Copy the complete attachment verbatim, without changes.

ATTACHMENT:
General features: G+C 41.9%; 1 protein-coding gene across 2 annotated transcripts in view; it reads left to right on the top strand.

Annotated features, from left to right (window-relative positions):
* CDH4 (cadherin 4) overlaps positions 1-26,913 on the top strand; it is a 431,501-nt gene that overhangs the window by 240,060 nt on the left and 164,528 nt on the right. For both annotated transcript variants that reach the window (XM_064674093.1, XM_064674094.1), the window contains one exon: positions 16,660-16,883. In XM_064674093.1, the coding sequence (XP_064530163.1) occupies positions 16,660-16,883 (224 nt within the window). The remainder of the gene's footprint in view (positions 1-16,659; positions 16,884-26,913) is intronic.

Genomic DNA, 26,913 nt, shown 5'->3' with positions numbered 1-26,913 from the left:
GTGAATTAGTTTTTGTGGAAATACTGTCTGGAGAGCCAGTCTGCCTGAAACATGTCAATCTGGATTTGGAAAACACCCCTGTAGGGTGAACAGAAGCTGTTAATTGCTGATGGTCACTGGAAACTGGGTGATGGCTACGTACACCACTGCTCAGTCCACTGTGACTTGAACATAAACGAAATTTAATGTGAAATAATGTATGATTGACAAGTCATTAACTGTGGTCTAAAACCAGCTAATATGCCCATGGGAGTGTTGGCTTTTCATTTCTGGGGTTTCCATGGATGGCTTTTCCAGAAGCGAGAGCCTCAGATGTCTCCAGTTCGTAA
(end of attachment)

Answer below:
General features: G+C 41.9%; 1 protein-coding gene across 2 annotated transcripts in view; it reads left to right on the top strand.

Annotated features, from left to right (window-relative positions):
* CDH4 (cadherin 4) overlaps positions 1-26,913 on the top strand; it is a 431,501-nt gene that overhangs the window by 240,060 nt on the left and 164,528 nt on the right. For both annotated transcript variants that reach the window (XM_064674093.1, XM_064674094.1), the window contains one exon: positions 16,660-16,883. In XM_064674093.1, the coding sequence (XP_064530163.1) occupies positions 16,660-16,883 (224 nt within the window). The remainder of the gene's footprint in view (positions 1-16,659; positions 16,884-26,913) is intronic.

Genomic DNA, 26,913 nt, shown 5'->3' with positions numbered 1-26,913 from the left:
GTGAATTAGTTTTTGTGGAAATACTGTCTGGAGAGCCAGTCTGCCTGAAACATGTCAATCTGGATTTGGAAAACACCCCTGTAGGGTGAACAGAAGCTGTTAATTGCTGATGGTCACTGGAAACTGGGTGATGGCTACGTACACCACTGCTCAGTCCACTGTGACTTGAACATAAACGAAATTTAATGTGAAATAATGTATGATTGACAAGTCATTAACTGTGGTCTAAAACCAGCTAATATGCCCATGGGAGTGTTGGCTTTTCATTTCTGGGGTTTCCATGGATGGCTTTTCCAGAAGCGAGAGCCTCAGATGTCTCCAGTTCGTAA